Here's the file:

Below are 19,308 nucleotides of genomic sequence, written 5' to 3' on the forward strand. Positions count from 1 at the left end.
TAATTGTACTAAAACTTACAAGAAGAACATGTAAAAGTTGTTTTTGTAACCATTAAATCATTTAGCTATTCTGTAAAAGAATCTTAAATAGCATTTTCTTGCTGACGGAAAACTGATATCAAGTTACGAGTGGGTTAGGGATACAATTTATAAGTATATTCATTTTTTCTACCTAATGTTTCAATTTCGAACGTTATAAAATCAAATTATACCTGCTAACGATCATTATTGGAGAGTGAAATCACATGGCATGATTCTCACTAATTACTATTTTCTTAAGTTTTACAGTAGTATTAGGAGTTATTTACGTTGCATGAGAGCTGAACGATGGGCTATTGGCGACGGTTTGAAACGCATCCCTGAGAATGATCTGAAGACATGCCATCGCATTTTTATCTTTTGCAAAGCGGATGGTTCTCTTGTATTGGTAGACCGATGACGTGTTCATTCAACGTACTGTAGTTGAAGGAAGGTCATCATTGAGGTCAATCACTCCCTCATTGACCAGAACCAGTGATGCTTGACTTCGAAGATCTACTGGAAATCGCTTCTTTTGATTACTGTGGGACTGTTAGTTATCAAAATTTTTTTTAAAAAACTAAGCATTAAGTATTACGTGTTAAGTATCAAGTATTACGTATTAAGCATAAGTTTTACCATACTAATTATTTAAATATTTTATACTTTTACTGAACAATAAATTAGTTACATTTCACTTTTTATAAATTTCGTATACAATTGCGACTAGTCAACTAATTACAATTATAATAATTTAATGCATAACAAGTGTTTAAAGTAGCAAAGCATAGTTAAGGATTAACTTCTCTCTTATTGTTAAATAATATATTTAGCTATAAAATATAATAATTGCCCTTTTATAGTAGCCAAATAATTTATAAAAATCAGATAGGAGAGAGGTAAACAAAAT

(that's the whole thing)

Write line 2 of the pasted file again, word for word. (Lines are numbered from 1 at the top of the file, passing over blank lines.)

TAATTGTACTAAAACTTACAAGAAGAACATGTAAAAGTTGTTTTTGTAACCATTAAATCATTTAGCTATTCTGTAAAAGAATCTTAAATAGCATTTTCTTGCTGACGGAAAACTGATATCAAGTTACGAGTGGGTTAGGGATACAATTTATAAGTATATTCATTTTTTCTACCTAATGTTTCAATTTCGAACGTTATAAAATCAAATTATACCTGCTAACGATCATTATTGGAGAGTGAAATCACATGGCATGATTCTCACTAATTACTATTTTCTTAAGTTTTACAGTAGTATTAGGAGTTATTTACGTTGCATGAGAGCTGAACGATGGGCTATTGGCGACGGTTTGAAACGCATCCCTGAGAATGATCTGAAGACATGCCATCGCATTTTTATCTTTTGCAAAGCGGATGGTTCTCTTGTATTGGTAGACCGATGACGTGTTCATTCAACGTACTGTAGTTGAAGGAAGGTCATCATTGAGGTCAATCACTCCCTCATTGACCAGAACCAGTGATGCTTGACTTCGAAGATCTACTGGAAATCGCTTCTTTTGATTACTGTGGGACTGTTAGTTATCAAAATTTTTTTTAAAAAACTAAGCATTAAGTATTACGTGTTAAGTATCAAGTATTACGTATTAAGCATAAGTTTTACCATACTAATTATTTAAATATTTTATACTTTTACTGAACAATAAATTAGTTACATTTCACTTTTTATAAATTTCGTATACAATTGCGACTAGTCAACTAATTACAATTATAATAATTTAATGCATAACAAGTGTTTAAAGTAGCAAAGCATAGTTAAGGATTAACTTCTCTCTTATTGTTAAATAATATATTTAGCTATAAAATATAATAATTGCCCTTTTATAGTAGCCAAATAATTTATAAAAATCAGATAGGAGAGAGGTAAACAAAAT